I am relieved to be back together, and then the strangest thing happens. This power, this force of strength, love and protectiveness courses through my body, through my veins almost, and I know that I can be strong for my husband when he most needs me to be for him. Cliff has been strong for me for the past 15 years and let me live in my happy little world, oblivious to all cares and concerns of most adults. I need to do this for him now in his final hours. It becomes my only focus and it's all that exists in the whole world now. He can still open his eyes and see me and I am holding his good hand and he keeps squeezing it and I know that he is communicating with me, telling me that it's alright, that we can do this together. I keep telling him that I love him and that I won't leave him and that it's alright. When he squeezes my hand harder, I respond, "yes darling I love you too" and he gives my hand a double-squeeze so that I know that's what he's saying too. My heart is literally breaking, I can feel this physical pain in my heart as though it's in a vice, tightening slowly but surely, until it can't take anymore and then it will shatter into a million tiny pieces but I don't care. All that matters is him and the moment. What I feel doesn't matter and I feel this overwhelming love and protectiveness towards him. I tell him that I have to check that he's alright, that his "Achilles Heel" is intact and gently slide my hand over his chest and feel the bone in the centre of his chest that never quite melded together neatly after a long forgotten fight in this late teens or early 20's. As I'm touching it, I look down at his arm and all the hairs are standing up on end ... he knows and understands why I have to do this. We have both accepted that he is dying and we are going to do this together, and I know the vulnerable part of him - his Achilles Heel - is okay. I've got his back.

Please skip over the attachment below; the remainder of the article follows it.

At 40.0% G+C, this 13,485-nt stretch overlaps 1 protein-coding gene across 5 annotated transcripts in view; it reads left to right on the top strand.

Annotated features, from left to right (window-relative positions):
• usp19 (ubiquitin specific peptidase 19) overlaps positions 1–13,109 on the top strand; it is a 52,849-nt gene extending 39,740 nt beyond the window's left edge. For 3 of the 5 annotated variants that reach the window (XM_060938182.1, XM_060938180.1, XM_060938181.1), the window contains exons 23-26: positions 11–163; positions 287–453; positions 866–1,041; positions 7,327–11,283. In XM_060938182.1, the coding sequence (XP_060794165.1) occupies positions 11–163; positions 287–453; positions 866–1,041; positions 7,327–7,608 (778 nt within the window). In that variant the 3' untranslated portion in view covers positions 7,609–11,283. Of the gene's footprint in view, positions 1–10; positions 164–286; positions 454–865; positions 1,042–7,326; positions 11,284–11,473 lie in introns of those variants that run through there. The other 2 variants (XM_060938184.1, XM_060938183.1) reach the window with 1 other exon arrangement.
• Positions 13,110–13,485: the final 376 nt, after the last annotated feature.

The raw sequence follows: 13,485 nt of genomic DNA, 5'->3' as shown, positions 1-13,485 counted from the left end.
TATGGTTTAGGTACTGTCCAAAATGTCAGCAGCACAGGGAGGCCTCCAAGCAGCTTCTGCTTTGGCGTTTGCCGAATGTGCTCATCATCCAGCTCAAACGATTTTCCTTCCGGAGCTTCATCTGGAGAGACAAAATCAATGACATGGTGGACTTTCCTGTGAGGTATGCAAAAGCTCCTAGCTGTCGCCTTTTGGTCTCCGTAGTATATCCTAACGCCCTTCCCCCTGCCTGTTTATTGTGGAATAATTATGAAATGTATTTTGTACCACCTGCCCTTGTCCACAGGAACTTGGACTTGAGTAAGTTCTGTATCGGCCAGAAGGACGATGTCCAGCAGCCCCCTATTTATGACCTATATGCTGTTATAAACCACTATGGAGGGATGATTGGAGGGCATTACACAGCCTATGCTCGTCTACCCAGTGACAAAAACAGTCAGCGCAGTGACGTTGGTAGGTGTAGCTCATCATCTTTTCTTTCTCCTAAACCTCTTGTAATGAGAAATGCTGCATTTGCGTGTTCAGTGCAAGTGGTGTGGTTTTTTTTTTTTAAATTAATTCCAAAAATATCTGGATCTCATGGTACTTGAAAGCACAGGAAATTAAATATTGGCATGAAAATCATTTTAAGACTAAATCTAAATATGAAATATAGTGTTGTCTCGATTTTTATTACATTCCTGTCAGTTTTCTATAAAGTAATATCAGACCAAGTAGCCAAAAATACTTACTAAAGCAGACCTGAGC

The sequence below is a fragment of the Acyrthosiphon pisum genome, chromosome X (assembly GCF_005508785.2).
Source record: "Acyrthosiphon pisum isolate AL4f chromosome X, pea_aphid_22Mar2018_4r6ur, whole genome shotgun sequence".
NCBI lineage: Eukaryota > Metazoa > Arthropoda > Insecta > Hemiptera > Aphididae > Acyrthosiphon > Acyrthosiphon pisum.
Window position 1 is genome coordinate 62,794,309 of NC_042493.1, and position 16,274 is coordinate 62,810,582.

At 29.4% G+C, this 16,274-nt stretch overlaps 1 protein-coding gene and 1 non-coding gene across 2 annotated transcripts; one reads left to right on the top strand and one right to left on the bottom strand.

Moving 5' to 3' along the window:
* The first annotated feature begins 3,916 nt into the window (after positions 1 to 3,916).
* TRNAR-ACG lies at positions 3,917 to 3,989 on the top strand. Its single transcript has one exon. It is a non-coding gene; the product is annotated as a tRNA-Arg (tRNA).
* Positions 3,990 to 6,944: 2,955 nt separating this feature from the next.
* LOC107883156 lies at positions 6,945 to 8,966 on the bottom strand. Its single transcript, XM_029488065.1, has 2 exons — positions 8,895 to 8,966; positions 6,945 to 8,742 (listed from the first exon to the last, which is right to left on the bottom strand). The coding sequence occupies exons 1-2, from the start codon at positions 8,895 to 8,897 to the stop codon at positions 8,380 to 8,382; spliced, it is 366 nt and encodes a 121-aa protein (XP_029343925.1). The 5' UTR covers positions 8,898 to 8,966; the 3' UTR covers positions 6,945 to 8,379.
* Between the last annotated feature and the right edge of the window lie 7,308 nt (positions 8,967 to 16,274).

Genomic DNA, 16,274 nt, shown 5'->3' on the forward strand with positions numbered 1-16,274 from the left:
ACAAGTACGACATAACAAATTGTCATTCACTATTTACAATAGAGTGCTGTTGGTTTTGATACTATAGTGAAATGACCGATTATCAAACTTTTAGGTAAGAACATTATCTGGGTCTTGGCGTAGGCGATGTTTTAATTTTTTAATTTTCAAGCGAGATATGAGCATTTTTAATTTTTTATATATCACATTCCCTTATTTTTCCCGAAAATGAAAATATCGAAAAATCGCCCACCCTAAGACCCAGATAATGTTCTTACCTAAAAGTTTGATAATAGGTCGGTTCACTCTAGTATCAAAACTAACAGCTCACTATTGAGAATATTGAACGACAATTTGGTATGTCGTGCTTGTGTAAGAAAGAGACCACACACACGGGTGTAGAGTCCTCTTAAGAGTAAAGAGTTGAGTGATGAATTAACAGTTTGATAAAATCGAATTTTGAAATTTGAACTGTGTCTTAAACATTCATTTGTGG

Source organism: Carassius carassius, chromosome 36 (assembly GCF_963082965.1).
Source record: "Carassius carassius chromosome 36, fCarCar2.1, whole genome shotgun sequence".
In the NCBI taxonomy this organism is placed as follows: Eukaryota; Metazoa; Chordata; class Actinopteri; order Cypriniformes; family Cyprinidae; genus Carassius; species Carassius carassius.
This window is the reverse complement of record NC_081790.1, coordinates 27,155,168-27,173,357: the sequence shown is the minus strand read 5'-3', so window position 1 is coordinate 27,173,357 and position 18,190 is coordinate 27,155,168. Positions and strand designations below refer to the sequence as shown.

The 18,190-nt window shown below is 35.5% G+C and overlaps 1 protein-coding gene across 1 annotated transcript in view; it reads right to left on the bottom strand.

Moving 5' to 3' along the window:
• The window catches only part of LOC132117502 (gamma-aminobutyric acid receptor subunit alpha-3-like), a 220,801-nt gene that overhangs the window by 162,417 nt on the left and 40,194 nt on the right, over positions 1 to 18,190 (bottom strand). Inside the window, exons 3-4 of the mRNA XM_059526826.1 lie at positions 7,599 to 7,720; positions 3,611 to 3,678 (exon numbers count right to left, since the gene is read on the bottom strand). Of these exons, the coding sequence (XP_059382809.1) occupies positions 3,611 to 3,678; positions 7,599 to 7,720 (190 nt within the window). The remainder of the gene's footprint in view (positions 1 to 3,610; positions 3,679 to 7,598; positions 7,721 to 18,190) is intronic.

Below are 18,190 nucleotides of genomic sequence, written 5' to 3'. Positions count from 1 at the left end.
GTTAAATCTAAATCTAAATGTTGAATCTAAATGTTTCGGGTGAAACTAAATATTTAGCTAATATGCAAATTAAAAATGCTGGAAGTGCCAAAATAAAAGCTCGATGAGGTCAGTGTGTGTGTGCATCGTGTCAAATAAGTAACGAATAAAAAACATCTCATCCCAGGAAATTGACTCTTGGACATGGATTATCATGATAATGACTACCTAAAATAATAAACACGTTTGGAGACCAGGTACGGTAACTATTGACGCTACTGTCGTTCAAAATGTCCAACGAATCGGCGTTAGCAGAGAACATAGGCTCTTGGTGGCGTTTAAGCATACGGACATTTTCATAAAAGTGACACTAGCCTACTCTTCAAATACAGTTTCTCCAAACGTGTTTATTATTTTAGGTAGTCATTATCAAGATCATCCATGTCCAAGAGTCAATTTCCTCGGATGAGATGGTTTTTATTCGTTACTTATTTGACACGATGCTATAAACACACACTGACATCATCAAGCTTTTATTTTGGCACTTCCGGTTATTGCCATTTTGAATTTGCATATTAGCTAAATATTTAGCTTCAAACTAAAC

The Spanish doctor asks if he can have a word with me, and I'm looking at him like, I'm busy, is it important, and ask, "now?". Yes, he says, "Now."